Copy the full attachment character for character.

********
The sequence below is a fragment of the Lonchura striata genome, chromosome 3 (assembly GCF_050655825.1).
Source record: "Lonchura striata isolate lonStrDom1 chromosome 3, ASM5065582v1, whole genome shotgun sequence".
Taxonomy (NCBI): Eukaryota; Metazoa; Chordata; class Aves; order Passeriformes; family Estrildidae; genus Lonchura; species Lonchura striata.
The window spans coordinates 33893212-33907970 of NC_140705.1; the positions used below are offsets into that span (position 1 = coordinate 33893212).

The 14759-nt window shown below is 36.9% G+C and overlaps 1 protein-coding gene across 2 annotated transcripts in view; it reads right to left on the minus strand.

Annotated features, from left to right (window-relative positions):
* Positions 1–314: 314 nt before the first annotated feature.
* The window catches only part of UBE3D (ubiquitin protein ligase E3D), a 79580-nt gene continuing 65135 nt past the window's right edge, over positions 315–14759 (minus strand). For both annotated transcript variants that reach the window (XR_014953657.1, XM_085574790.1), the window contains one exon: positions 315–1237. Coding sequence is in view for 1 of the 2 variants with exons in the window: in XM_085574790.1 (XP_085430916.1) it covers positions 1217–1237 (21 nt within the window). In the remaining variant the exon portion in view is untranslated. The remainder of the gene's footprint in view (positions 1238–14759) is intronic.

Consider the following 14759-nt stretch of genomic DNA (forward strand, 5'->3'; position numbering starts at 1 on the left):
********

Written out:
The sequence below is a fragment of the Lonchura striata genome, chromosome 3 (assembly GCF_050655825.1).
Source record: "Lonchura striata isolate lonStrDom1 chromosome 3, ASM5065582v1, whole genome shotgun sequence".
Taxonomy (NCBI): Eukaryota; Metazoa; Chordata; class Aves; order Passeriformes; family Estrildidae; genus Lonchura; species Lonchura striata.
The window spans coordinates 33893212-33907970 of NC_140705.1; the positions used below are offsets into that span (position 1 = coordinate 33893212).

The 14759-nt window shown below is 36.9% G+C and overlaps 1 protein-coding gene across 2 annotated transcripts in view; it reads right to left on the minus strand.

Annotated features, from left to right (window-relative positions):
* Positions 1–314: 314 nt before the first annotated feature.
* The window catches only part of UBE3D (ubiquitin protein ligase E3D), a 79580-nt gene continuing 65135 nt past the window's right edge, over positions 315–14759 (minus strand). For both annotated transcript variants that reach the window (XR_014953657.1, XM_085574790.1), the window contains one exon: positions 315–1237. Coding sequence is in view for 1 of the 2 variants with exons in the window: in XM_085574790.1 (XP_085430916.1) it covers positions 1217–1237 (21 nt within the window). In the remaining variant the exon portion in view is untranslated. The remainder of the gene's footprint in view (positions 1238–14759) is intronic.

Consider the following 14759-nt stretch of genomic DNA (forward strand, 5'->3'; position numbering starts at 1 on the left):